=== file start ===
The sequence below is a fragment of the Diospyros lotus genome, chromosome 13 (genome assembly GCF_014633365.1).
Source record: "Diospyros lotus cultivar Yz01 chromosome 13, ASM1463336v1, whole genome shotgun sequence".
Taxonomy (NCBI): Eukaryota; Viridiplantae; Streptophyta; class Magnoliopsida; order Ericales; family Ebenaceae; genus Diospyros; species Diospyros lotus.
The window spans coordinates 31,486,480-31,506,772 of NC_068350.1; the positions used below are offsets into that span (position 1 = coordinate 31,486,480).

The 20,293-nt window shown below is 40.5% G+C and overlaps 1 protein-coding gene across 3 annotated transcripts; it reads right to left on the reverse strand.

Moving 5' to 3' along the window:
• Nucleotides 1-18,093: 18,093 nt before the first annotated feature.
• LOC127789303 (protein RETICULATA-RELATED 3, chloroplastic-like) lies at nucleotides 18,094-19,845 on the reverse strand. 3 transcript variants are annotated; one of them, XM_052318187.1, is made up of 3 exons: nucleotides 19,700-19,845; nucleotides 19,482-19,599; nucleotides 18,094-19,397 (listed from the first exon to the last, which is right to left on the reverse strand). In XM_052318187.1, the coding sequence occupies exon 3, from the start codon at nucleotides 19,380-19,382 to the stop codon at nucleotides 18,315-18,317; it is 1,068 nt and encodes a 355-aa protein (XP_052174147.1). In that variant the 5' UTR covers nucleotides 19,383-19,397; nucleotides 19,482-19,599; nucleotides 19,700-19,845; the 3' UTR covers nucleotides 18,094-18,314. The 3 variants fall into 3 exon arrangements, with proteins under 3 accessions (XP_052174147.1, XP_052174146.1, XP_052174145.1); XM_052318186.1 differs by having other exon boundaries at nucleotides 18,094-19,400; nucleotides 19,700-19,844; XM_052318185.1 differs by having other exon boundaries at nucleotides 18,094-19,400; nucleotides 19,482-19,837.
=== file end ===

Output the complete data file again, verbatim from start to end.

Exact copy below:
The sequence below is a fragment of the Diospyros lotus genome, chromosome 13 (genome assembly GCF_014633365.1).
Source record: "Diospyros lotus cultivar Yz01 chromosome 13, ASM1463336v1, whole genome shotgun sequence".
Taxonomy (NCBI): Eukaryota; Viridiplantae; Streptophyta; class Magnoliopsida; order Ericales; family Ebenaceae; genus Diospyros; species Diospyros lotus.
The window spans coordinates 31,486,480-31,506,772 of NC_068350.1; the positions used below are offsets into that span (position 1 = coordinate 31,486,480).

The 20,293-nt window shown below is 40.5% G+C and overlaps 1 protein-coding gene across 3 annotated transcripts; it reads right to left on the reverse strand.

Moving 5' to 3' along the window:
• Nucleotides 1-18,093: 18,093 nt before the first annotated feature.
• LOC127789303 (protein RETICULATA-RELATED 3, chloroplastic-like) lies at nucleotides 18,094-19,845 on the reverse strand. 3 transcript variants are annotated; one of them, XM_052318187.1, is made up of 3 exons: nucleotides 19,700-19,845; nucleotides 19,482-19,599; nucleotides 18,094-19,397 (listed from the first exon to the last, which is right to left on the reverse strand). In XM_052318187.1, the coding sequence occupies exon 3, from the start codon at nucleotides 19,380-19,382 to the stop codon at nucleotides 18,315-18,317; it is 1,068 nt and encodes a 355-aa protein (XP_052174147.1). In that variant the 5' UTR covers nucleotides 19,383-19,397; nucleotides 19,482-19,599; nucleotides 19,700-19,845; the 3' UTR covers nucleotides 18,094-18,314. The 3 variants fall into 3 exon arrangements, with proteins under 3 accessions (XP_052174147.1, XP_052174146.1, XP_052174145.1); XM_052318186.1 differs by having other exon boundaries at nucleotides 18,094-19,400; nucleotides 19,700-19,844; XM_052318185.1 differs by having other exon boundaries at nucleotides 18,094-19,400; nucleotides 19,482-19,837.